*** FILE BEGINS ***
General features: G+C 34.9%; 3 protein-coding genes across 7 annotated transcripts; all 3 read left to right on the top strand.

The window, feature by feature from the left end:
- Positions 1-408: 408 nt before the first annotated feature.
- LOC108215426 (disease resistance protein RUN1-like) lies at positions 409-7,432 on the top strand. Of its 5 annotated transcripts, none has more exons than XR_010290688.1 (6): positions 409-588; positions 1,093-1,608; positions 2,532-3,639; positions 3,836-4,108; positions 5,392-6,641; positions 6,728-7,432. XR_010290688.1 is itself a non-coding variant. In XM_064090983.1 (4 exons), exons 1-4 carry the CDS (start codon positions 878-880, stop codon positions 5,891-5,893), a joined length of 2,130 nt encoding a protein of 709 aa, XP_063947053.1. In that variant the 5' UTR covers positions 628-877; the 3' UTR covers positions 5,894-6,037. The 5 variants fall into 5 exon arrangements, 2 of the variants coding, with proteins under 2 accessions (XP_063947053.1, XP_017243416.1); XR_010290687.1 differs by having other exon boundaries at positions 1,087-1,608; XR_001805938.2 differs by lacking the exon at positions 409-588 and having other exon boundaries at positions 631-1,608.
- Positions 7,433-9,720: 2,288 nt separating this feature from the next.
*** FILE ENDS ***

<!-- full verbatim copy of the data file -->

General features: G+C 34.9%; 3 protein-coding genes across 7 annotated transcripts; all 3 read left to right on the top strand.

The window, feature by feature from the left end:
- Positions 1-408: 408 nt before the first annotated feature.
- LOC108215426 (disease resistance protein RUN1-like) lies at positions 409-7,432 on the top strand. Of its 5 annotated transcripts, none has more exons than XR_010290688.1 (6): positions 409-588; positions 1,093-1,608; positions 2,532-3,639; positions 3,836-4,108; positions 5,392-6,641; positions 6,728-7,432. XR_010290688.1 is itself a non-coding variant. In XM_064090983.1 (4 exons), exons 1-4 carry the CDS (start codon positions 878-880, stop codon positions 5,891-5,893), a joined length of 2,130 nt encoding a protein of 709 aa, XP_063947053.1. In that variant the 5' UTR covers positions 628-877; the 3' UTR covers positions 5,894-6,037. The 5 variants fall into 5 exon arrangements, 2 of the variants coding, with proteins under 2 accessions (XP_063947053.1, XP_017243416.1); XR_010290687.1 differs by having other exon boundaries at positions 1,087-1,608; XR_001805938.2 differs by lacking the exon at positions 409-588 and having other exon boundaries at positions 631-1,608.
- Positions 7,433-9,720: 2,288 nt separating this feature from the next.